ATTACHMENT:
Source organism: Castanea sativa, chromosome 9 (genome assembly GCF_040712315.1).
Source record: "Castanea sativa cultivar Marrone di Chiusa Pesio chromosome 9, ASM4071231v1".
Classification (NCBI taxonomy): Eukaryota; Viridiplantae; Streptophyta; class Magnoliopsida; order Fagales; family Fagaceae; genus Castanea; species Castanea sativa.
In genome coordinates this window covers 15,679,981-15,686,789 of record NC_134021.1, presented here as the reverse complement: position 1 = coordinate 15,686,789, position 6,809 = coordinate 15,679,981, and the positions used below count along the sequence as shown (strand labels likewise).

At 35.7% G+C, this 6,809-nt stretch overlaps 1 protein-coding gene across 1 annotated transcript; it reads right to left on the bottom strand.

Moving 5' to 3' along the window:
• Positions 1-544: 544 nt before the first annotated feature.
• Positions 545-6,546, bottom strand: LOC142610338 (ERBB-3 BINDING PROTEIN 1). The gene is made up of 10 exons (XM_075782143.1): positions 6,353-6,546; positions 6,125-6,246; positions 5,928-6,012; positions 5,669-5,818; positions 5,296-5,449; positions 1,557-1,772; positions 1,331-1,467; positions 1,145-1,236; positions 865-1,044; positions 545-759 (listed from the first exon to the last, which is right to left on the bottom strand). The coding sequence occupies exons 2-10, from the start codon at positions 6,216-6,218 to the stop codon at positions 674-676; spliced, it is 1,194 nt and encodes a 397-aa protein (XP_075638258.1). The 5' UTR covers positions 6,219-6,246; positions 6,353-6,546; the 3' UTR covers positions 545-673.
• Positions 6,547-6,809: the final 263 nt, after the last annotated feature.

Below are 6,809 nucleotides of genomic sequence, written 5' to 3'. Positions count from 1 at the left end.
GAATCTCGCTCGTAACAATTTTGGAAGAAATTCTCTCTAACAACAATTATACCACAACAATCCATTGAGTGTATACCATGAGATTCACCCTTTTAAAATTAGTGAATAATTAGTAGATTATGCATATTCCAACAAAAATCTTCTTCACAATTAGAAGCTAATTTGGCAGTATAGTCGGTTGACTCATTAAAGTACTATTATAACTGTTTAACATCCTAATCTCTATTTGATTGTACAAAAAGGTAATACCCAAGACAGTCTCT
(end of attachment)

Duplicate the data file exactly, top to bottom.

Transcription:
Source organism: Castanea sativa, chromosome 9 (genome assembly GCF_040712315.1).
Source record: "Castanea sativa cultivar Marrone di Chiusa Pesio chromosome 9, ASM4071231v1".
Classification (NCBI taxonomy): Eukaryota; Viridiplantae; Streptophyta; class Magnoliopsida; order Fagales; family Fagaceae; genus Castanea; species Castanea sativa.
In genome coordinates this window covers 15,679,981-15,686,789 of record NC_134021.1, presented here as the reverse complement: position 1 = coordinate 15,686,789, position 6,809 = coordinate 15,679,981, and the positions used below count along the sequence as shown (strand labels likewise).

At 35.7% G+C, this 6,809-nt stretch overlaps 1 protein-coding gene across 1 annotated transcript; it reads right to left on the bottom strand.

Moving 5' to 3' along the window:
• Positions 1-544: 544 nt before the first annotated feature.
• Positions 545-6,546, bottom strand: LOC142610338 (ERBB-3 BINDING PROTEIN 1). The gene is made up of 10 exons (XM_075782143.1): positions 6,353-6,546; positions 6,125-6,246; positions 5,928-6,012; positions 5,669-5,818; positions 5,296-5,449; positions 1,557-1,772; positions 1,331-1,467; positions 1,145-1,236; positions 865-1,044; positions 545-759 (listed from the first exon to the last, which is right to left on the bottom strand). The coding sequence occupies exons 2-10, from the start codon at positions 6,216-6,218 to the stop codon at positions 674-676; spliced, it is 1,194 nt and encodes a 397-aa protein (XP_075638258.1). The 5' UTR covers positions 6,219-6,246; positions 6,353-6,546; the 3' UTR covers positions 545-673.
• Positions 6,547-6,809: the final 263 nt, after the last annotated feature.

Below are 6,809 nucleotides of genomic sequence, written 5' to 3'. Positions count from 1 at the left end.
GAATCTCGCTCGTAACAATTTTGGAAGAAATTCTCTCTAACAACAATTATACCACAACAATCCATTGAGTGTATACCATGAGATTCACCCTTTTAAAATTAGTGAATAATTAGTAGATTATGCATATTCCAACAAAAATCTTCTTCACAATTAGAAGCTAATTTGGCAGTATAGTCGGTTGACTCATTAAAGTACTATTATAACTGTTTAACATCCTAATCTCTATTTGATTGTACAAAAAGGTAATACCCAAGACAGTCTCT